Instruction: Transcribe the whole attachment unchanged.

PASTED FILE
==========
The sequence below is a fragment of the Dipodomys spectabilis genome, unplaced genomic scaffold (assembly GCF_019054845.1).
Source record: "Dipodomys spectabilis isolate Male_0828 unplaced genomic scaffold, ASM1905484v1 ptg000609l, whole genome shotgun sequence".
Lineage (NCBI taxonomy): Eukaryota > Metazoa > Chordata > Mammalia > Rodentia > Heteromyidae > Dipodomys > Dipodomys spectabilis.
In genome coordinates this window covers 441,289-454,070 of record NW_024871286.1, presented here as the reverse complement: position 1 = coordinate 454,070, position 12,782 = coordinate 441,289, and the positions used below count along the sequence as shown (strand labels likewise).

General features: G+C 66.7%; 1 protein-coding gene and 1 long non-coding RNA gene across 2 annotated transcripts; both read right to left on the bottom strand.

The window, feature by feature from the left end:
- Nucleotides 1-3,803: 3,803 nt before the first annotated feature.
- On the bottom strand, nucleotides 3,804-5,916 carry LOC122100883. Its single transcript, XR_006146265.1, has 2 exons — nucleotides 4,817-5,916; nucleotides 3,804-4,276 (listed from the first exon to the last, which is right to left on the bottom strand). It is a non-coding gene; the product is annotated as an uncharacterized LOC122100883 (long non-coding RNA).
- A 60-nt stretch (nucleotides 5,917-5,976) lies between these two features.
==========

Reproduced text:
The sequence below is a fragment of the Dipodomys spectabilis genome, unplaced genomic scaffold (assembly GCF_019054845.1).
Source record: "Dipodomys spectabilis isolate Male_0828 unplaced genomic scaffold, ASM1905484v1 ptg000609l, whole genome shotgun sequence".
Lineage (NCBI taxonomy): Eukaryota > Metazoa > Chordata > Mammalia > Rodentia > Heteromyidae > Dipodomys > Dipodomys spectabilis.
In genome coordinates this window covers 441,289-454,070 of record NW_024871286.1, presented here as the reverse complement: position 1 = coordinate 454,070, position 12,782 = coordinate 441,289, and the positions used below count along the sequence as shown (strand labels likewise).

General features: G+C 66.7%; 1 protein-coding gene and 1 long non-coding RNA gene across 2 annotated transcripts; both read right to left on the bottom strand.

The window, feature by feature from the left end:
- Nucleotides 1-3,803: 3,803 nt before the first annotated feature.
- On the bottom strand, nucleotides 3,804-5,916 carry LOC122100883. Its single transcript, XR_006146265.1, has 2 exons — nucleotides 4,817-5,916; nucleotides 3,804-4,276 (listed from the first exon to the last, which is right to left on the bottom strand). It is a non-coding gene; the product is annotated as an uncharacterized LOC122100883 (long non-coding RNA).
- A 60-nt stretch (nucleotides 5,917-5,976) lies between these two features.